A California rapid transit employee is being hailed as a hero for rescuing a man who fell onto the tracks as a train was approaching the platform.
The dramatic rescue happened at the Bay Area Rapid Transit (BART) station at the Oakland Coliseum after an NFL game between the Oakland Raiders and the Detroit Lions.
Tony Badilla, a passenger who witnessed the episode, posted a video on Twitter of the two men hugging in the aftermath.
He told CNN the employee, identified by BART as John O'Connor, was very attentive in keeping the crowd back from the tracks while helping riders find their train line.
"As the train approached, I sat up from my seat and the crowd turned their attention to the train," he said. "I heard a commotion to my left just as the train arrived and witnessed the BART worker physically bring the man to the ground, both falling to the deck safely as the train breezed by.
"The crowd was shocked at just how close of a call it was, and the man was rattled," Badilla said. "The BART worker was upset with the man for being so careless, but his emotions took over and the two embraced."
According to a statement from BART, the unidentified man was intoxicated and accidentally fell onto the tracks. In a tweet, BART thanked O'Connor for his heroism. "He saved a life tonight. Thank you John. Show him some love," the tweet read.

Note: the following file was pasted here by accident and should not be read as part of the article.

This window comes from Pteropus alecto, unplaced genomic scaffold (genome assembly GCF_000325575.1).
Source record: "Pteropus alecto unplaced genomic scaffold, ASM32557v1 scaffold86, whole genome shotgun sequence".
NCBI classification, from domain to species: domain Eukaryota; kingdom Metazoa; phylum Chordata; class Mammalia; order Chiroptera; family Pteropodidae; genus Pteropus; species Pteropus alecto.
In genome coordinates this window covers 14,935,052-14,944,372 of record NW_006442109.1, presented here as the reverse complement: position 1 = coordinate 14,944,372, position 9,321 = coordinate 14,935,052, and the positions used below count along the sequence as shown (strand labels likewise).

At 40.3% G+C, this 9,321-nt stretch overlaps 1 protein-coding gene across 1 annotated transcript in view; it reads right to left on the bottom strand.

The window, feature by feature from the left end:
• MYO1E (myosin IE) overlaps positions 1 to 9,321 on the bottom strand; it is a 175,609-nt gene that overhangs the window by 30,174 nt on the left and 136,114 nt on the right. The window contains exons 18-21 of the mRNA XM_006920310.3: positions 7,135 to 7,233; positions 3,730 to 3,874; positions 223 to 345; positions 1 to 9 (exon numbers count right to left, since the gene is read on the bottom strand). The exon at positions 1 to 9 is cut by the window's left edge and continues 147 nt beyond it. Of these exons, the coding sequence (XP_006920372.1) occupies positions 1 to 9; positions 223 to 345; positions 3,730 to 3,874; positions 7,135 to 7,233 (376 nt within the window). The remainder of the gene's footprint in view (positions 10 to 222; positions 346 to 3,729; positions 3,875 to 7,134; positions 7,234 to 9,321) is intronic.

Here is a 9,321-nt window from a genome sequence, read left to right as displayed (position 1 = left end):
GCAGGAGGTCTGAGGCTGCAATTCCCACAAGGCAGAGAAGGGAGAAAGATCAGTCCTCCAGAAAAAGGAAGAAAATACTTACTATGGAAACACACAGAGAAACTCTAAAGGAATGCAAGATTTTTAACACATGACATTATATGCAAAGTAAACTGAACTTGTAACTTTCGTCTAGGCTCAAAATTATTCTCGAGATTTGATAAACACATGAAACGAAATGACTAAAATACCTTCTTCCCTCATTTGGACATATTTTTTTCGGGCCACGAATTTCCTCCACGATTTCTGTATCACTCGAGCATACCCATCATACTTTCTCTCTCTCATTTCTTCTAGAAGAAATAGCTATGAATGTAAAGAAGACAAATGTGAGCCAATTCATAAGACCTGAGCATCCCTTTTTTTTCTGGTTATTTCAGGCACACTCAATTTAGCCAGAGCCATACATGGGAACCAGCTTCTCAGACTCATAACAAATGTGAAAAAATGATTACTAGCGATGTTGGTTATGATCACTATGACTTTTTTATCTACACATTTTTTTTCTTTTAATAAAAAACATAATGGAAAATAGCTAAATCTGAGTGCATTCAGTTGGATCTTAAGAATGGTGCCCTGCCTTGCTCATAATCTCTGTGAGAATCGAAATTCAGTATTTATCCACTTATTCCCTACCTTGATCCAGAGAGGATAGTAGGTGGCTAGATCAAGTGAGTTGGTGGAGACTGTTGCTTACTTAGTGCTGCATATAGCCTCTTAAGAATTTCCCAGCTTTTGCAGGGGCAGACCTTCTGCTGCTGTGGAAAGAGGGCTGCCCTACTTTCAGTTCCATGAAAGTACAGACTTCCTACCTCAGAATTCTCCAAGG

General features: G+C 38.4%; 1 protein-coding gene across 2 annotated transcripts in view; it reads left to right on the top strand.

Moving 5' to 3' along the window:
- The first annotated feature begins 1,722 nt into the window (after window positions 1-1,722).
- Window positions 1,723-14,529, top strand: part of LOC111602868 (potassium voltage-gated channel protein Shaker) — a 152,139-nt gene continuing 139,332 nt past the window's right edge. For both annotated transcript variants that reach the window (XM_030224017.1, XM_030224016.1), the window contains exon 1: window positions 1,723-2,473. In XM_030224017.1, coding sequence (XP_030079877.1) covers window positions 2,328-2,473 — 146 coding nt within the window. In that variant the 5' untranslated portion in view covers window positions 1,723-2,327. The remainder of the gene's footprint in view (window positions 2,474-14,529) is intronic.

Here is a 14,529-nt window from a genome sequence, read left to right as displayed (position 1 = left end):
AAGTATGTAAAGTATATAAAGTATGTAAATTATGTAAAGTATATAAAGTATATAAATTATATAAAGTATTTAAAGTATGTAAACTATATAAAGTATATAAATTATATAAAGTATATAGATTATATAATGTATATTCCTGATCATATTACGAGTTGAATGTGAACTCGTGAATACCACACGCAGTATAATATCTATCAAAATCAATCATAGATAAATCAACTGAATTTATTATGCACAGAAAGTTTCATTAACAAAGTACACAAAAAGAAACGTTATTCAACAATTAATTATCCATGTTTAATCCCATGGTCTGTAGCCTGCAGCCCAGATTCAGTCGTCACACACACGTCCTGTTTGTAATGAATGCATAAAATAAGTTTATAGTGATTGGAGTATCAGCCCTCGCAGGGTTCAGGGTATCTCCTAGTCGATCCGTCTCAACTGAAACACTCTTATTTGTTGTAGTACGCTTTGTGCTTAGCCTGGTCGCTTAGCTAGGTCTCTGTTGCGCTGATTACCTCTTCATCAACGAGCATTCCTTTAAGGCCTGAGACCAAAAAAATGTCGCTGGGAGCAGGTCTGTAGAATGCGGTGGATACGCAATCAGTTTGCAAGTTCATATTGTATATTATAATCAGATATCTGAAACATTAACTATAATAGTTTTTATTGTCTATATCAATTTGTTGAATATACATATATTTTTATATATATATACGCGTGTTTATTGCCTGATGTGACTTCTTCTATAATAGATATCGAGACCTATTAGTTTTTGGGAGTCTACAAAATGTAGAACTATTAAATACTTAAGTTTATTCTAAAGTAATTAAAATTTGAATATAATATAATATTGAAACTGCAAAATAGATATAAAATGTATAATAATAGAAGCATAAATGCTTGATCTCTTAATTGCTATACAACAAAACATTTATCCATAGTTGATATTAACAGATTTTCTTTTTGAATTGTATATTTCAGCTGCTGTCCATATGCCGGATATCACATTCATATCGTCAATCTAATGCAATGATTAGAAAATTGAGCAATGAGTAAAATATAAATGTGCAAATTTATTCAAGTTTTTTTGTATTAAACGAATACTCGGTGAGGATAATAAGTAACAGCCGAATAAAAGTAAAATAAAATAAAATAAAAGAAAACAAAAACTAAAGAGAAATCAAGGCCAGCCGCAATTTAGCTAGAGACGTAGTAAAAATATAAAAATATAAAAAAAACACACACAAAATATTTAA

O'Connor, a former train operator promoted to transportation supervisor, has worked at BART for 24 years, according to the transit agency.
"John was on the platform and ensuring everyone stayed away from the yellow safety strip," a BART spokeswoman told CNN in a statement. "A male who was intoxicated accidentally mis-stepped and fell into the trackway while a train was approaching. John saw this along with other riders and yelled at the man to get back onto the platform. The male didn't move quick enough so John grabbed him by the shoulders and pulled him up by rolling him over his body to safety. They stood up and hugged."
O'Connor told CNN affiliate KPIX that he saw the man fall onto the tracks in his peripheral vision. He estimated the train was 60 feet away when he pulled the man up by his shoulders and back onto the platform.
"I thought the train was going to cut him in half, honestly," O'Connor told KPIX Sunday. "I didn't want to see this guy die."